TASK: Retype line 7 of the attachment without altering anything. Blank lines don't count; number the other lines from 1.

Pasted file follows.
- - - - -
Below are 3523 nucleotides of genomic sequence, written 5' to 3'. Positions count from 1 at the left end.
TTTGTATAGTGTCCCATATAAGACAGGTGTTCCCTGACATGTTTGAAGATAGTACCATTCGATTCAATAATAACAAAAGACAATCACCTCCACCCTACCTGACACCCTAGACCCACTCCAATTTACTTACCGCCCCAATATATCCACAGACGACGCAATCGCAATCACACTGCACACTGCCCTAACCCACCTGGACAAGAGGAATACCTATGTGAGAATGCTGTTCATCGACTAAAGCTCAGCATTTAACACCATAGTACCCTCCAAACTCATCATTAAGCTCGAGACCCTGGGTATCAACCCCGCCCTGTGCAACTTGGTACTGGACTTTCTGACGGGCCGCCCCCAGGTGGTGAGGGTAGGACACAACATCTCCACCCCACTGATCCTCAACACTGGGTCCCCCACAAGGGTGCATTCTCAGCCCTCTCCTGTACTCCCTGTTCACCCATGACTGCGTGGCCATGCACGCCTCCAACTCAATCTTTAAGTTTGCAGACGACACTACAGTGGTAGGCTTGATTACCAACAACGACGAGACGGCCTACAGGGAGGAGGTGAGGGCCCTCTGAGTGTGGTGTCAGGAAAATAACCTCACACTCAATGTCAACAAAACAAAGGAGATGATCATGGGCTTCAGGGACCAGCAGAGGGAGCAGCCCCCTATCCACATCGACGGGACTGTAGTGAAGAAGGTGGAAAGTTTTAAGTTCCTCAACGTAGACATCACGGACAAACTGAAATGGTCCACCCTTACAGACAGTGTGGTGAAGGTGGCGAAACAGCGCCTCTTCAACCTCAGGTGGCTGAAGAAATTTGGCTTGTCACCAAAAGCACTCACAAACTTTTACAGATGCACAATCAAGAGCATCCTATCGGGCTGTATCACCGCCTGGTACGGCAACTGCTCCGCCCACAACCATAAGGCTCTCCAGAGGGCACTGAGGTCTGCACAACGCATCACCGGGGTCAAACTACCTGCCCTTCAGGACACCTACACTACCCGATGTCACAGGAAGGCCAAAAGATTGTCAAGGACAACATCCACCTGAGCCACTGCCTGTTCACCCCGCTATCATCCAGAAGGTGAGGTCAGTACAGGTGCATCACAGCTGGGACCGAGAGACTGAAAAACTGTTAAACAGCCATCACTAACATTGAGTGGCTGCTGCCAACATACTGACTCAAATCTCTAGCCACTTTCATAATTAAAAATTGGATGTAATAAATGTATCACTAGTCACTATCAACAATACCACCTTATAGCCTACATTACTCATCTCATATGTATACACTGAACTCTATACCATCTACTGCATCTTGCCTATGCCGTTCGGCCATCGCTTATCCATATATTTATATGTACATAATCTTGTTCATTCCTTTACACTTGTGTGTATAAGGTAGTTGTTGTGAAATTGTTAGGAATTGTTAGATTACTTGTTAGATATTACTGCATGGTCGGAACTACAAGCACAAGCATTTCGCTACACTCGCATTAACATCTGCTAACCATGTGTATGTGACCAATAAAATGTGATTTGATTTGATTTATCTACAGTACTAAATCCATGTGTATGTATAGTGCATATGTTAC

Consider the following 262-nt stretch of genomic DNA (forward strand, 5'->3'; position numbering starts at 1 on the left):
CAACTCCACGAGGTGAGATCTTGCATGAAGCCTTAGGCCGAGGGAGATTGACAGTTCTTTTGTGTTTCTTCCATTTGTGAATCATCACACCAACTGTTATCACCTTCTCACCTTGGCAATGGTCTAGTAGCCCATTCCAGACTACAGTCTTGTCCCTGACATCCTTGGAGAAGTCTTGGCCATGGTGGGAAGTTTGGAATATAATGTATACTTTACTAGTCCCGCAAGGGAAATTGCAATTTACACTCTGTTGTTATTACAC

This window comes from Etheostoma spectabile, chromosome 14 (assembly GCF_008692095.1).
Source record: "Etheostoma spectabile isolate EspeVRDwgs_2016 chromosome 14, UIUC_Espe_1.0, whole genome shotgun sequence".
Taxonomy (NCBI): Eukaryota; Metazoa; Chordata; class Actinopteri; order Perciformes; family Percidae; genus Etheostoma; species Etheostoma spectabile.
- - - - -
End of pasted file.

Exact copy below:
Taxonomy (NCBI): Eukaryota; Metazoa; Chordata; class Actinopteri; order Perciformes; family Percidae; genus Etheostoma; species Etheostoma spectabile.